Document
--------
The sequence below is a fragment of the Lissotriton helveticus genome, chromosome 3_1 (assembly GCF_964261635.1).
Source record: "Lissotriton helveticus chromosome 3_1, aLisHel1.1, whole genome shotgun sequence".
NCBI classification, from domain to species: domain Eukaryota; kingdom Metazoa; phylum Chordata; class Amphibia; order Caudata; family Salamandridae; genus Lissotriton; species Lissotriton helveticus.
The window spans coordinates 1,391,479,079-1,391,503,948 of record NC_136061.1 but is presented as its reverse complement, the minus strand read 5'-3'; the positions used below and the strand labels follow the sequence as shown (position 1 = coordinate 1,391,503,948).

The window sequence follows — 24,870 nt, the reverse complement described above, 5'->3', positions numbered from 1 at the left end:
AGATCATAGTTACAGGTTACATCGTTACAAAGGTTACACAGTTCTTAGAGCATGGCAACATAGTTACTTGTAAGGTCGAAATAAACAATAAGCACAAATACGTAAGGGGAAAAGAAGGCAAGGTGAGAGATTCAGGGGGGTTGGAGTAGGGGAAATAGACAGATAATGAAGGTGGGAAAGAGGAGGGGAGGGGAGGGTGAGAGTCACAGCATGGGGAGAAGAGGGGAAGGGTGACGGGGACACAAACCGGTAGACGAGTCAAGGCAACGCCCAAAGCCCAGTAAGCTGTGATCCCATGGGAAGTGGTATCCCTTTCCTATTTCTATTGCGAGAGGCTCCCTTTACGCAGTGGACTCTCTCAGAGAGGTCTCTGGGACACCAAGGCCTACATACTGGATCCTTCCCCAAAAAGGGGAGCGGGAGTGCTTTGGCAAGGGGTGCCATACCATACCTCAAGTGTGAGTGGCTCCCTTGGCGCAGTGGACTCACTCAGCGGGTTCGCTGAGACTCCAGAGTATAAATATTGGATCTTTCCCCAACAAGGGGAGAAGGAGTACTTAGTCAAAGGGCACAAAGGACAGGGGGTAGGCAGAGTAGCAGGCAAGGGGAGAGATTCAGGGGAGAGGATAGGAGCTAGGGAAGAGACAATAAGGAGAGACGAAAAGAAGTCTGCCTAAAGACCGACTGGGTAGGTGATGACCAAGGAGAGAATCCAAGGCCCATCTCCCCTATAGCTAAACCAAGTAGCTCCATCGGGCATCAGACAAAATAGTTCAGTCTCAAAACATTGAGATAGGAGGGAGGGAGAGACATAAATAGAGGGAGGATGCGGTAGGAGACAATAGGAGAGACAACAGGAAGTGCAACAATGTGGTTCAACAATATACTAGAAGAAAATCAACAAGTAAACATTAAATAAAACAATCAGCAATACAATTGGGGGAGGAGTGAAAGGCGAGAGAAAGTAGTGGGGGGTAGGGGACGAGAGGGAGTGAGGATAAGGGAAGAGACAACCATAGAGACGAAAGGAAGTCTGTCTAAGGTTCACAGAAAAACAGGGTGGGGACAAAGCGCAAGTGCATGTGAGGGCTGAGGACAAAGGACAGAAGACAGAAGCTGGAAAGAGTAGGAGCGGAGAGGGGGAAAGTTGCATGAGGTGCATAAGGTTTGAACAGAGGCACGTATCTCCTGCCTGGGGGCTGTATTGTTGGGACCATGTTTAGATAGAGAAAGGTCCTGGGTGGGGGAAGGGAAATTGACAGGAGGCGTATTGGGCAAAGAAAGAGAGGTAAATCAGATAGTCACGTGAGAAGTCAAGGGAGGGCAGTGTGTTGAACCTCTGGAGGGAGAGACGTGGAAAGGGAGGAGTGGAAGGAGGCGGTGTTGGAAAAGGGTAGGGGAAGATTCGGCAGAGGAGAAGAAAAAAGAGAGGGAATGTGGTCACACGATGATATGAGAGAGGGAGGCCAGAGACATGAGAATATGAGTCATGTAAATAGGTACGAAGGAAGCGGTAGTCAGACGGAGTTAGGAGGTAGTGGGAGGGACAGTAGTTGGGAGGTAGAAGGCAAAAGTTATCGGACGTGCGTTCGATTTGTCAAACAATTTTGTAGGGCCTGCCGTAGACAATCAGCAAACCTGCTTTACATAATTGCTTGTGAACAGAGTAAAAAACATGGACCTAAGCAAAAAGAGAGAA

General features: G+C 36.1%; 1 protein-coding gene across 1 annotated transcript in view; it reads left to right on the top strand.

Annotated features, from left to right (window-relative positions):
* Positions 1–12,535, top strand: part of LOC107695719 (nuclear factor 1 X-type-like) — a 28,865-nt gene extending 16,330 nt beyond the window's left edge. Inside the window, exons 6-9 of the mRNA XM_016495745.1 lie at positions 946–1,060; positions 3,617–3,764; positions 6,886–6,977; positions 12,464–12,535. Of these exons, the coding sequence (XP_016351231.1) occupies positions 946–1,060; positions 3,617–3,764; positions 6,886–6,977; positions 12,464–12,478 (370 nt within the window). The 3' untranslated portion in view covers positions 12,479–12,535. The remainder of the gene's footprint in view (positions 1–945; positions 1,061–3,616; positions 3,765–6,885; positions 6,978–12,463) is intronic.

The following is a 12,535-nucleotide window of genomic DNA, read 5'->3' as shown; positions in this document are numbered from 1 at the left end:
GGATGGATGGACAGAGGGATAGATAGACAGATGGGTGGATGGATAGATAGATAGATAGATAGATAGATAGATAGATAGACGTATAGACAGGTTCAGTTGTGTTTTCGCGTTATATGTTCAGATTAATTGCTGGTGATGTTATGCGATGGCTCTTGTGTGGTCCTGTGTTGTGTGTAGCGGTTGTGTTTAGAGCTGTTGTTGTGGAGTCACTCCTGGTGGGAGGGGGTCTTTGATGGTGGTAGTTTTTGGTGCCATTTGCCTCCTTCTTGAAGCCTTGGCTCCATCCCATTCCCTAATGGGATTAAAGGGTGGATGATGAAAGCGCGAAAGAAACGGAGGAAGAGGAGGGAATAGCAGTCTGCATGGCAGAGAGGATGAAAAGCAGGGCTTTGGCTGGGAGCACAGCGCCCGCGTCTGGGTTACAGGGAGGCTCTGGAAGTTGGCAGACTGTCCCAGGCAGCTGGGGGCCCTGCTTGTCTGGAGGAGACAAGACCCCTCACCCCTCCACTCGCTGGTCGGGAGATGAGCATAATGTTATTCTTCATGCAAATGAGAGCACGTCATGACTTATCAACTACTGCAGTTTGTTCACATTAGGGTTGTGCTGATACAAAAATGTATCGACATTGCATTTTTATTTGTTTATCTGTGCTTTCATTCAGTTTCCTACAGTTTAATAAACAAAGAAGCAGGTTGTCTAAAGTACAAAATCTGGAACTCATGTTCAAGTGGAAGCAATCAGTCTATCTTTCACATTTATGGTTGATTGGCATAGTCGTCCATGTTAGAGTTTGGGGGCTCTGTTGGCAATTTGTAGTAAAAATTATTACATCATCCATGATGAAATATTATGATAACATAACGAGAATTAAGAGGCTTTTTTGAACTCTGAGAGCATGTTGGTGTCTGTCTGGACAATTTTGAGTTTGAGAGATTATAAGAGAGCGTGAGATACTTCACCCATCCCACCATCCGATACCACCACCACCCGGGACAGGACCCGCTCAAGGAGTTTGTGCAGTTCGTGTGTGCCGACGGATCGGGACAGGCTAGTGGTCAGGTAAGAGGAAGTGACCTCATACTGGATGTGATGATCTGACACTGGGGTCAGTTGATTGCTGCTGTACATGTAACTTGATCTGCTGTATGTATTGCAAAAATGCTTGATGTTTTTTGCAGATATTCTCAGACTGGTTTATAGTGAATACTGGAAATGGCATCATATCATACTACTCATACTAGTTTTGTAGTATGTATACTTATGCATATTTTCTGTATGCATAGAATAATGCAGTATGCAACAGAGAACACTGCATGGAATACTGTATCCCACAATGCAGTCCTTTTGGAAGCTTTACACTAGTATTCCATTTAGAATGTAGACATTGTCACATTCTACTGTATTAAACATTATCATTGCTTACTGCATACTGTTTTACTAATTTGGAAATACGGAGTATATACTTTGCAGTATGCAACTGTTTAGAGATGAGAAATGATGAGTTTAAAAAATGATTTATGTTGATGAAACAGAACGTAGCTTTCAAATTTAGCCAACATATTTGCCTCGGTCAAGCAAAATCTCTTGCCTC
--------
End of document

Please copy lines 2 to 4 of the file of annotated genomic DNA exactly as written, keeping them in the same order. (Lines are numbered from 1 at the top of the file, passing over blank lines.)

Source record: "Lissotriton helveticus chromosome 3_1, aLisHel1.1, whole genome shotgun sequence".
NCBI classification, from domain to species: domain Eukaryota; kingdom Metazoa; phylum Chordata; class Amphibia; order Caudata; family Salamandridae; genus Lissotriton; species Lissotriton helveticus.
The window spans coordinates 1,391,479,079-1,391,503,948 of record NC_136061.1 but is presented as its reverse complement, the minus strand read 5'-3'; the positions used below and the strand labels follow the sequence as shown (position 1 = coordinate 1,391,503,948).